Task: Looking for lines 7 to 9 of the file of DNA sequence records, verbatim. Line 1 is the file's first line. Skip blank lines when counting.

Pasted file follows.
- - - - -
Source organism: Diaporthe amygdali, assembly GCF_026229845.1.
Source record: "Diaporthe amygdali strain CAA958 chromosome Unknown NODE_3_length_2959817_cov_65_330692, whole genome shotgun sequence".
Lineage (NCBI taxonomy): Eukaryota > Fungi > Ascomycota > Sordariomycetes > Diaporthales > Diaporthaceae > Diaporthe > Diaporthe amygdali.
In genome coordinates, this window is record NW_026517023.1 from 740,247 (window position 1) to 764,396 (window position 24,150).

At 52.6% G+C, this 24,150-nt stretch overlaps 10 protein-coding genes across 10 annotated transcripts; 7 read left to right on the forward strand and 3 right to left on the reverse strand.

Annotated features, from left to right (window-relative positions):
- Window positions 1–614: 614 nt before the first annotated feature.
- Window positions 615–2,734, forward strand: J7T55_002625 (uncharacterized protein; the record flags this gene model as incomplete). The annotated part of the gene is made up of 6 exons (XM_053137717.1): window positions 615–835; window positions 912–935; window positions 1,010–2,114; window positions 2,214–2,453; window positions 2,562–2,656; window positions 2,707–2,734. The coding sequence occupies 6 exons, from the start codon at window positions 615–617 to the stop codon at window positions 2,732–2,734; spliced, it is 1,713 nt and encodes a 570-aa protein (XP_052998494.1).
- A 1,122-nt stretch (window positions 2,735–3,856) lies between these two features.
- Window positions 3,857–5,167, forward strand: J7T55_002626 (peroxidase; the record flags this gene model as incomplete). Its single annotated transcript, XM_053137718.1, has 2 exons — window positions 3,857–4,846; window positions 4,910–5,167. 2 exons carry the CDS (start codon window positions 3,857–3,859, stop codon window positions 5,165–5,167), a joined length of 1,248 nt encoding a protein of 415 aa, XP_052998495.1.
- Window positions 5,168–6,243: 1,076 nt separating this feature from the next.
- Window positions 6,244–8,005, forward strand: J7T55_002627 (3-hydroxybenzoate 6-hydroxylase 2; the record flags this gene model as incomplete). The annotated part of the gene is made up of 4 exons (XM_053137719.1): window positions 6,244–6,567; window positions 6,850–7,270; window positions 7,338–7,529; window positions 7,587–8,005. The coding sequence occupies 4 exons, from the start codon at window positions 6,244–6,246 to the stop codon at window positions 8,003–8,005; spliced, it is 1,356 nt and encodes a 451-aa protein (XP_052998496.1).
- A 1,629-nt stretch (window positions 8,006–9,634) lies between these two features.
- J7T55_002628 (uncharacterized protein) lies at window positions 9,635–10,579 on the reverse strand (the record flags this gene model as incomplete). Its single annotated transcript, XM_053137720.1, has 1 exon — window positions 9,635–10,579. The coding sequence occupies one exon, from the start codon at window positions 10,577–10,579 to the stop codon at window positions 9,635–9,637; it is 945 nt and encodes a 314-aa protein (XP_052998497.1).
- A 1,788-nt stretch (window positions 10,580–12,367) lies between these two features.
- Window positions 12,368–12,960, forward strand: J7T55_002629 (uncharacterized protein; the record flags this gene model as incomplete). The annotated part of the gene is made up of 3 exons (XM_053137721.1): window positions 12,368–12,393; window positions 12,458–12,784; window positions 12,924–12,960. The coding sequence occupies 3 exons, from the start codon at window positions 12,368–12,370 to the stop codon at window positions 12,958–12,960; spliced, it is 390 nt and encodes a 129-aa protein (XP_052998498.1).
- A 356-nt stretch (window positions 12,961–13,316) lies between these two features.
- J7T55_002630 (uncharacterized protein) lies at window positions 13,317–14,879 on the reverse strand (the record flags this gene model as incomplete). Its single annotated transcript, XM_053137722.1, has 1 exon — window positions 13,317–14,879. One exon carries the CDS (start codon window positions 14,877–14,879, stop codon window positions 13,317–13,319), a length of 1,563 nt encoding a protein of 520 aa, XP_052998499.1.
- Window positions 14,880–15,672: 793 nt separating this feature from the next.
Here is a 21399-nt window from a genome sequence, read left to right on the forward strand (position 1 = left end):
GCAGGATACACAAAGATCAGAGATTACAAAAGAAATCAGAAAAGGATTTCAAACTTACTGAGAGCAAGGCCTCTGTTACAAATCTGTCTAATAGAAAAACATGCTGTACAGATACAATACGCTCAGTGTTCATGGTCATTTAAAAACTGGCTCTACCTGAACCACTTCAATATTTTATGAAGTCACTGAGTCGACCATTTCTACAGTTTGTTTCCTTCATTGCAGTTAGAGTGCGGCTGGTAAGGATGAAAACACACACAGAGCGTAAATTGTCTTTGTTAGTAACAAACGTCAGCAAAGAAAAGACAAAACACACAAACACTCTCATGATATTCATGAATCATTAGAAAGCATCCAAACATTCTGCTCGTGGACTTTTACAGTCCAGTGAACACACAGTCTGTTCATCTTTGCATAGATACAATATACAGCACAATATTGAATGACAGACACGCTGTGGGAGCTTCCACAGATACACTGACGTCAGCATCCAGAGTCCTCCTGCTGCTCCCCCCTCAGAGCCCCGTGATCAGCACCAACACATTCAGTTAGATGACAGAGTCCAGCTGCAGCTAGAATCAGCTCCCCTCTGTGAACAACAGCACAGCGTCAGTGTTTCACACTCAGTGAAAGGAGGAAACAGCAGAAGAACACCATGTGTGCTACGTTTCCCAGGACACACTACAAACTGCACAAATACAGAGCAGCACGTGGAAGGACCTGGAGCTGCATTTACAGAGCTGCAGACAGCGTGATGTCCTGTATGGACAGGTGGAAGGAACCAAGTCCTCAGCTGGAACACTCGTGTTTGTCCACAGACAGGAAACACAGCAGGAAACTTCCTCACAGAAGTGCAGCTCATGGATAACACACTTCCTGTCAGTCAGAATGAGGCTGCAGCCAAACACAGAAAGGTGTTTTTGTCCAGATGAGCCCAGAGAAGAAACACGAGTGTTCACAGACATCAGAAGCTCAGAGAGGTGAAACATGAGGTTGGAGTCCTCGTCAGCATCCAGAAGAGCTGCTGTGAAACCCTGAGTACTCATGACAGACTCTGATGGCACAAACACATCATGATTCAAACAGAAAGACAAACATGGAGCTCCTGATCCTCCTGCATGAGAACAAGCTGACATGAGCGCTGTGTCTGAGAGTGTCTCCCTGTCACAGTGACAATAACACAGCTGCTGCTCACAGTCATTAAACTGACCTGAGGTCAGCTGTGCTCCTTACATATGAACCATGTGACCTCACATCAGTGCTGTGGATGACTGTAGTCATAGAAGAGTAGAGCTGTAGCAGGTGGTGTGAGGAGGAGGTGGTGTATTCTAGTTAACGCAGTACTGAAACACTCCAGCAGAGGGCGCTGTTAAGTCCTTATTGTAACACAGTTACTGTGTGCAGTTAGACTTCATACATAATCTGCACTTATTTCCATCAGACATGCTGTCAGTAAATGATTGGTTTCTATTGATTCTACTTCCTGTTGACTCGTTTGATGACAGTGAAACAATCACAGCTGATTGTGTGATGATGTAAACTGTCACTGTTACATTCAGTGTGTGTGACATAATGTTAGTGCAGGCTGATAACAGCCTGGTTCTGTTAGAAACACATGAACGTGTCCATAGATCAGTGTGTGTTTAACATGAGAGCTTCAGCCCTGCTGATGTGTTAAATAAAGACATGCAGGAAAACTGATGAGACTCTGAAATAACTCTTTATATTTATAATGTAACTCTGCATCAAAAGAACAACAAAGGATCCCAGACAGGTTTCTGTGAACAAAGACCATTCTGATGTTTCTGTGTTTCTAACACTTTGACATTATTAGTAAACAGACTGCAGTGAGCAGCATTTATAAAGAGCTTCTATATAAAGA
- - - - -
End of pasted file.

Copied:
- Window positions 1–614: 614 nt before the first annotated feature.
- Window positions 615–2,734, forward strand: J7T55_002625 (uncharacterized protein; the record flags this gene model as incomplete). The annotated part of the gene is made up of 6 exons (XM_053137717.1): window positions 615–835; window positions 912–935; window positions 1,010–2,114; window positions 2,214–2,453; window positions 2,562–2,656; window positions 2,707–2,734. The coding sequence occupies 6 exons, from the start codon at window positions 615–617 to the stop codon at window positions 2,732–2,734; spliced, it is 1,713 nt and encodes a 570-aa protein (XP_052998494.1).
- A 1,122-nt stretch (window positions 2,735–3,856) lies between these two features.